City answers HERC questions

The city of Homer is looking for public input as it pushes on in its quest to solve the problem of the Homer Education and Recreation Complex, informally known as the HERC.

The set of two buildings situated near Homer Middle School on the Sterling Highway have been in various stages of disrepair for years, and the city now has a few directions it can go thanks to the work of a task force formed to tackle the issue. The HERC Task Force presented final recommendations about what to do with the site in November 2o18, stating the main HERC building (called HERC 1) has only five good years left before the city will have to consider demolishing it.

City officials, members of the task force and residents met Tuesday night at City Hall to discuss the recommendations, ask questions, and provide answers.

The Homer City Council, when creating the task force, had asked its members to answer the following questions:

• Can the upstairs of the HERC be safely used with no capital improvements?

• What are the minimum improvements that would be needed to safely use the entire HERC facility and the cost associated with those improvements?

• What are the desirable improvements that need to be made to the entire HERC facility to allow it to be used to its full potential for the next 10 years?

• What would it cost to demolish the HERC and build a new facility that meets the recreation needs of the community on the existing site?

The task force has recommended that the city try to find a public-private partnership in the next five years in order to have enough money to renovate HERC 1. It’s too costly for just the city to tear it down and construct a new building, the task force found, and the idea of asking voters to approve a general obligation bond for that route has not gotten a lot of support.

The main discussion at Tuesday’s meeting centered around what a public-private partnership would look like. One meeting attendee cautioned that the city could run into issues from the state because, even if someone from the private sector was leasing the the building and managing it, the HERC is still a city building. City buildings are subject to different wage rates and other standards, and therefore cost more to build.

Others worried that, in order to make a profit, a private sector building manager would have to turn a facility on the HERC site into a club and charge membership. Several people at the meeting emphasized the importance of keeping any facility at the HERC site as open and accessible as possible to the community in terms of recreation.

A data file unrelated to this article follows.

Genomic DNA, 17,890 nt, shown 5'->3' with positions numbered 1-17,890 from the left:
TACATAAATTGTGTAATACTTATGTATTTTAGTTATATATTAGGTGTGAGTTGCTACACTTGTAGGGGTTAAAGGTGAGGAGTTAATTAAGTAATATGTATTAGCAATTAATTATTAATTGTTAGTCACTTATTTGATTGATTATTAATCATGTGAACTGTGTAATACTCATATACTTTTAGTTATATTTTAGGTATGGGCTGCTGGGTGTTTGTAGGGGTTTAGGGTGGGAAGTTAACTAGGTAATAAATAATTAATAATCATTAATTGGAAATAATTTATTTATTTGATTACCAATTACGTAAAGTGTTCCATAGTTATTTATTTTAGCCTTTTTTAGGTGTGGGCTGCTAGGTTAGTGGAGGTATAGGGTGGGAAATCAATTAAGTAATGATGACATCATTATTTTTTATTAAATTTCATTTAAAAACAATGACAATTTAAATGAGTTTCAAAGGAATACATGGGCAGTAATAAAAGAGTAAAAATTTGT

Asia Freeman, artistic director of Bunnell Street Arts Center, was in attendance at the meeting and pointed out that there is a measure of wealth to be found and potentially capitalized on in the foundation sector, using the Rasmuson Foundation as an example.

Some participants at the meeting discussed the possibility of forming a “Friends of the HERC’ nonprofit, or a coalition of community members and organizations to manage a facility. Deputy City Planner Julie Engebretsen said there are several different ways a public-private partnership can look.

“Someone besides the city,” she said. “So yes, that could be a private business, that could be a nonprofit, that could be some other relationship.”

For its part, the city has taken up the task for proceeding on the HERC question. The task force had recommended that the council either take the reins or form another task force or commission to deal with the next steps in the process. At its next meeting on Monday, the council will vote on a resolution to seek letters of interest from the public about who is interested in being a tenant in a facility at the HERC site, for what, and at what times of day.

The hope is to find leads on someone from the private sector interested in occupying the building and helping to pay for upgrades.

“I would say by March, roughly, the city council would then have that information back, and they would be then looking for a third party who might be interested in operating and maintaining that building, looking at renovations, those kinds of things,” Engebretsen said.

“I think the council is proceeding on pace,” said Mayor Ken Caster, who was also there.

To read the HERC Task Force’s recommendations, visit

Reach Megan Pacer at

Members of the public listen during a Tuesday, Jan. 22, 2019 community meeting to discuss task force recommendations on the Homer Education and Recreation Complex, held at City Hall in Homer, Alaska. (Photo by Megan Pacer/Homer News)

Members of the public listen during a Tuesday, Jan. 22, 2019 community meeting to discuss task force recommendations on the Homer Education and Recreation Complex, held at City Hall in Homer, Alaska. (Photo by Megan Pacer/Homer News)